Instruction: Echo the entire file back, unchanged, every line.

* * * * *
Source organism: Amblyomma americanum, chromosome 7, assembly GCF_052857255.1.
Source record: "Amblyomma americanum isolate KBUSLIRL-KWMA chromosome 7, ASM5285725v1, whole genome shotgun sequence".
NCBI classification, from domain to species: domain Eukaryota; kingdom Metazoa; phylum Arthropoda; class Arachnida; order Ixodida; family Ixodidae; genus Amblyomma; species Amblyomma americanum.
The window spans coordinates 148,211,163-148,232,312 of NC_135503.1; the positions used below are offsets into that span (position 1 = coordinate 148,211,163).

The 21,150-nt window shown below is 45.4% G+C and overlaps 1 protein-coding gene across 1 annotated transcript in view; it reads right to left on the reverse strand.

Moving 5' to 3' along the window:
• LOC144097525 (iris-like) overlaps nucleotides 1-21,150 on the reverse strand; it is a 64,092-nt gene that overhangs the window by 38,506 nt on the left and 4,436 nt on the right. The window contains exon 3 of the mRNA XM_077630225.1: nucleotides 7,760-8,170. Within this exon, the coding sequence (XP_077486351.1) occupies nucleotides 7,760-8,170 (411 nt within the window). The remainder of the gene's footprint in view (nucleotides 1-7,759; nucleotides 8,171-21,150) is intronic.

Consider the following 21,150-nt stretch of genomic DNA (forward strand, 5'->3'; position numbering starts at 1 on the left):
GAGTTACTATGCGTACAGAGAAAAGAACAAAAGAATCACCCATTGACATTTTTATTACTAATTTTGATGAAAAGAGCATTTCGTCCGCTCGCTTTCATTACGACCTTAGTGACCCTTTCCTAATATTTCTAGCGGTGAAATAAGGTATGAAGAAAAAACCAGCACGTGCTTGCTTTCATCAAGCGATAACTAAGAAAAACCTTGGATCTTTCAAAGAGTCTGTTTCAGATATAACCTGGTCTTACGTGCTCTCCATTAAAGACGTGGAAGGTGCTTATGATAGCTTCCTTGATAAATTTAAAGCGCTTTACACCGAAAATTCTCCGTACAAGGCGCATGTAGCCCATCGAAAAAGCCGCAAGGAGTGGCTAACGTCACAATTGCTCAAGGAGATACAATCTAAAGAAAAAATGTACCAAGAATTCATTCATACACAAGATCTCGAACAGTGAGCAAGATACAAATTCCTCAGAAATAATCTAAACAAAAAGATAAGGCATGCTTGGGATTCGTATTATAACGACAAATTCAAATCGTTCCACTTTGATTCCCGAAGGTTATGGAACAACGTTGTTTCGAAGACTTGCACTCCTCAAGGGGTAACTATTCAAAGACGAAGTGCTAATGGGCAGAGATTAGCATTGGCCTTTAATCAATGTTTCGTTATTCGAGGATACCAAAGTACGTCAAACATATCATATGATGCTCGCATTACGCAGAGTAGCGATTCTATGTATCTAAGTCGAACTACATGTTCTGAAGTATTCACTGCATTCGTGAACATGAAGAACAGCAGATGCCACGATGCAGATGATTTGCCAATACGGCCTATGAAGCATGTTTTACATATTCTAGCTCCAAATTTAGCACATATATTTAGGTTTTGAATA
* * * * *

Source organism: Amblyomma americanum, chromosome 7, assembly GCF_052857255.1.
Source record: "Amblyomma americanum isolate KBUSLIRL-KWMA chromosome 7, ASM5285725v1, whole genome shotgun sequence".
NCBI classification, from domain to species: domain Eukaryota; kingdom Metazoa; phylum Arthropoda; class Arachnida; order Ixodida; family Ixodidae; genus Amblyomma; species Amblyomma americanum.
The window spans coordinates 148,211,163-148,232,312 of NC_135503.1; the positions used below are offsets into that span (position 1 = coordinate 148,211,163).

The 21,150-nt window shown below is 45.4% G+C and overlaps 1 protein-coding gene across 1 annotated transcript in view; it reads right to left on the reverse strand.

Moving 5' to 3' along the window:
• LOC144097525 (iris-like) overlaps nucleotides 1-21,150 on the reverse strand; it is a 64,092-nt gene that overhangs the window by 38,506 nt on the left and 4,436 nt on the right. The window contains exon 3 of the mRNA XM_077630225.1: nucleotides 7,760-8,170. Within this exon, the coding sequence (XP_077486351.1) occupies nucleotides 7,760-8,170 (411 nt within the window). The remainder of the gene's footprint in view (nucleotides 1-7,759; nucleotides 8,171-21,150) is intronic.

Consider the following 21,150-nt stretch of genomic DNA (forward strand, 5'->3'; position numbering starts at 1 on the left):
GAGTTACTATGCGTACAGAGAAAAGAACAAAAGAATCACCCATTGACATTTTTATTACTAATTTTGATGAAAAGAGCATTTCGTCCGCTCGCTTTCATTACGACCTTAGTGACCCTTTCCTAATATTTCTAGCGGTGAAATAAGGTATGAAGAAAAAACCAGCACGTGCTTGCTTTCATCAAGCGATAACTAAGAAAAACCTTGGATCTTTCAAAGAGTCTGTTTCAGATATAACCTGGTCTTACGTGCTCTCCATTAAAGACGTGGAAGGTGCTTATGATAGCTTCCTTGATAAATTTAAAGCGCTTTACACCGAAAATTCTCCGTACAAGGCGCATGTAGCCCATCGAAAAAGCCGCAAGGAGTGGCTAACGTCACAATTGCTCAAGGAGATACAATCTAAAGAAAAAATGTACCAAGAATTCATTCATACACAAGATCTCGAACAGTGAGCAAGATACAAATTCCTCAGAAATAATCTAAACAAAAAGATAAGGCATGCTTGGGATTCGTATTATAACGACAAATTCAAATCGTTCCACTTTGATTCCCGAAGGTTATGGAACAACGTTGTTTCGAAGACTTGCACTCCTCAAGGGGTAACTATTCAAAGACGAAGTGCTAATGGGCAGAGATTAGCATTGGCCTTTAATCAATGTTTCGTTATTCGAGGATACCAAAGTACGTCAAACATATCATATGATGCTCGCATTACGCAGAGTAGCGATTCTATGTATCTAAGTCGAACTACATGTTCTGAAGTATTCACTGCATTCGTGAACATGAAGAACAGCAGATGCCACGATGCAGATGATTTGCCAATACGGCCTATGAAGCATGTTTTACATATTCTAGCTCCAAATTTAGCACATATATTTAGGTTTTGAATA